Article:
61st Court practices prepared it to comply with Probable Cause Conference changes



by Cynthia Price
Legal News

It may seem counterintuitive that adding a court appearance would speed up the wheels of justice.

That was exactly the intention of bills that became Public Acts 123 and 124 of 2014 when they added a Probable Cause Conference (PCC) before the Preliminary Examination phase in criminal cases before the courts. And because it offers an opportunity to iron out problems in advance, most analysts agree that it saves time, inconvenience and, ultimately, money.

For the 61st District Court, say both Judge David Buter and Clerk of the Court Tanya Todd, this does not represent much of a change from what was already in place. “It really isn’t a whole lot different for us because we had already been doing this — the parties would almost always meet before Preliminary Exam,” Todd said.

Where it does make a difference is in scheduling. The PCC must take place not less than seven nor more than 14 days after the arraignment, and the Preliminary Examination must be held not less than five nor more than seven days after that, unless parties agree to an earlier date for the Preliminary Exam.

Moreover, both of those steps must  be already scheduled by the time of the arraignment. The prosecuting attorney, the defense attorney, and the defendant must attend the PCC, along with the victim witness the prosecutor might bring along and any other witnesses pertinent to determining if a crime has been committed and the probability that the defendant committed it.

While the Preliminary Examination is the phase of the process intended to determine that probability and whether the defendant will be bound over to the circuit court, the Preliminary Exam can be waived. As of the new statute, waiving it also requires the consent of the prosecutor.

At the 61st, the judges are involved every step of the way, according to Judge Buter. Todd adds that they like to keep the same judge throughout a defendant’s court appearances, adding to the scheduling problem.

Setting up that schedule now falls to the team leader of the court’s criminal division, who uses a spreadsheet to determine availability.

However, the judges and staff have put their heads together and developed a new way to cut down on the challenges. Starting in June, the judges will have one day a week where they will hold PCCs. According to Judge Buter, that will be Friday, and two judges will work on 16 cases each.

The judge, who says with a smile that he took on the assignment of responding to the changes because he was “in the wrong place at the wrong time,” acknowledges that this may be difficult at first for the prosecutor’s office and the defense attorneys, but feels it will save them time in the long run.

In addition, Judge Buter explains, the discussion at the PCC may preclude having attorneys, as well as witnesses, come to the court repeatedly.

Todd says that the State Court Administrative Office has been most helpful in supporting courts as they undertake the new process. The SCAO has also given guidance on other changes imposed by the act, which took effect January 1.

These include, for example, allowing a broader range of reports, such as drug field tests, forensic science reports, lab reports, arson reports, and medical reports, into the record at the Preliminary Exam with requiring a foundation to be laid through testimony of the author or other forms of authentication; mandatory acceptance of phone or video testimony except in certain circumstances; allowing the district court judge to conduct circuit court arraignments as provided by court rules; and others.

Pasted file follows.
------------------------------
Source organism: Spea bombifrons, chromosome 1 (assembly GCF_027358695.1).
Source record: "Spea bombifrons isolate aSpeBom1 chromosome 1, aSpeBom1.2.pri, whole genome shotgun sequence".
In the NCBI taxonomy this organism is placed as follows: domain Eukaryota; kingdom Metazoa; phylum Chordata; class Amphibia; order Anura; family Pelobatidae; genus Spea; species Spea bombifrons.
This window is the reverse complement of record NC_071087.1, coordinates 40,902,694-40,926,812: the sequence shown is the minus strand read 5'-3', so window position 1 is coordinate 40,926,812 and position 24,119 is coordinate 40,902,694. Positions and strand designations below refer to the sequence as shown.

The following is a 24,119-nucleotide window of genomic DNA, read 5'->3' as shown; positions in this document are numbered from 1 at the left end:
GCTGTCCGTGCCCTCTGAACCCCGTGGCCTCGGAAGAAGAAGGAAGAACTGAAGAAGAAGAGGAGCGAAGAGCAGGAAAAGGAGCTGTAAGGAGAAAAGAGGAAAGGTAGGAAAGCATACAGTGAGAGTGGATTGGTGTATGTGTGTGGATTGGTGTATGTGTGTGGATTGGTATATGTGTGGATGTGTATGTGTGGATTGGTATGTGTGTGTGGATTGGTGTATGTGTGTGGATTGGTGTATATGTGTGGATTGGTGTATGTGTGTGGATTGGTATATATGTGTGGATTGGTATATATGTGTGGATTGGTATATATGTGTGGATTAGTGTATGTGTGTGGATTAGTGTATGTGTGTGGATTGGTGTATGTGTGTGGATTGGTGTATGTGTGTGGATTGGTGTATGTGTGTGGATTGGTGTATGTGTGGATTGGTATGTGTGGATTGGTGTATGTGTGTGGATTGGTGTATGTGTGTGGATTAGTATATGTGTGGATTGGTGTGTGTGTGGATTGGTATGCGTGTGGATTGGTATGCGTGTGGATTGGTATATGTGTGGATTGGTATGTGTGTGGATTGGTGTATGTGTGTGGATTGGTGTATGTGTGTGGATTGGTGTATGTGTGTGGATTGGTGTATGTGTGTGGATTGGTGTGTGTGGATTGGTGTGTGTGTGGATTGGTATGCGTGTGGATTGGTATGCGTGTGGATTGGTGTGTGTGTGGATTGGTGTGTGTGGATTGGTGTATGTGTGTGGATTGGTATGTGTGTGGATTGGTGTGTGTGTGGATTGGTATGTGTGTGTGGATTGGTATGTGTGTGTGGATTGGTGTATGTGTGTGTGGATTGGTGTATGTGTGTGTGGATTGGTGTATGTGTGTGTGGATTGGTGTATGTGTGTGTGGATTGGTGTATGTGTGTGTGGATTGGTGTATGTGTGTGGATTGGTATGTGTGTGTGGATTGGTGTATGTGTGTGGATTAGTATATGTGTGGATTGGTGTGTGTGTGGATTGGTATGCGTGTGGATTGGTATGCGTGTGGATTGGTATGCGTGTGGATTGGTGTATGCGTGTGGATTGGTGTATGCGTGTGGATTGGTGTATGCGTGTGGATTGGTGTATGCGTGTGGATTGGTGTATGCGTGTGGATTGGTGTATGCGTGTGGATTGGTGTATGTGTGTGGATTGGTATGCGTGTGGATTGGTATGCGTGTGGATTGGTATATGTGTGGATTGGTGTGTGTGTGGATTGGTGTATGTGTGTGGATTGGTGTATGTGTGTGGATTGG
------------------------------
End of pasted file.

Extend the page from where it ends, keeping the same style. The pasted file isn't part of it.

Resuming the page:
Most of these are easy for the 61st District Court to accommodate. Todd said that in many cases, defendants waive the circuit court arraignments, and the court was already following some of the other practices as well, so no problems have arisen.

Todd also reports to the SCAO on the timely adjudication of cases, noting cases that have gone unresolved for more than 126 days. She said that where there are delays, the reason is often obvious, such as adjournments to find an appropriate court interpreter for those with language barriers; the SCAO sometimes calls her to ask about certain cases. She said she does not feel as if the courts are being evaluated solely on numbers.

This speaks to the question of whether justice is being served by all these changes. The bill that resulted in PA 123 and 124 — introduced by Rep. Tom Leonard and Rep. John Walsh who, while in office, did a lot of work intended to improve the court system — amended slightly the language at the beginning of Chapter VI, Section 1 of the Code of Criminal Conduct to read, “The state and the defendant are entitled to a prompt examination and determination by the examining magistrate in all criminal causes and it is the duty of all courts and public officers having duties to perform in connection with an examination, to bring it to a final determination without delay except as necessary to secure to the defendant a fair and impartial examination.”

There seems to be widespread acknowledgment in the state that, while the courts are responsible for handling cases efficiently and respecting the parties time, the right to a speedy trial is just one aspect of a defendant’s right to be treated justly by the courts.

Todd comments, “I think our bench here does an excellent job of balancing the need for a speedy procedure and understanding that in some cases justice takes time.”

That is just one of the words of praise she bestows on the 61st District Court. Todd, who is an attorney and former Friend of the Court case manager, says, “I just think [Court Administrator] Gary Secor is the absolute best, and the judges are so supportive and intelligent and fair. [Chief] Judge LaVille is great.

“Everyone works together; this court is a collaborative effort.”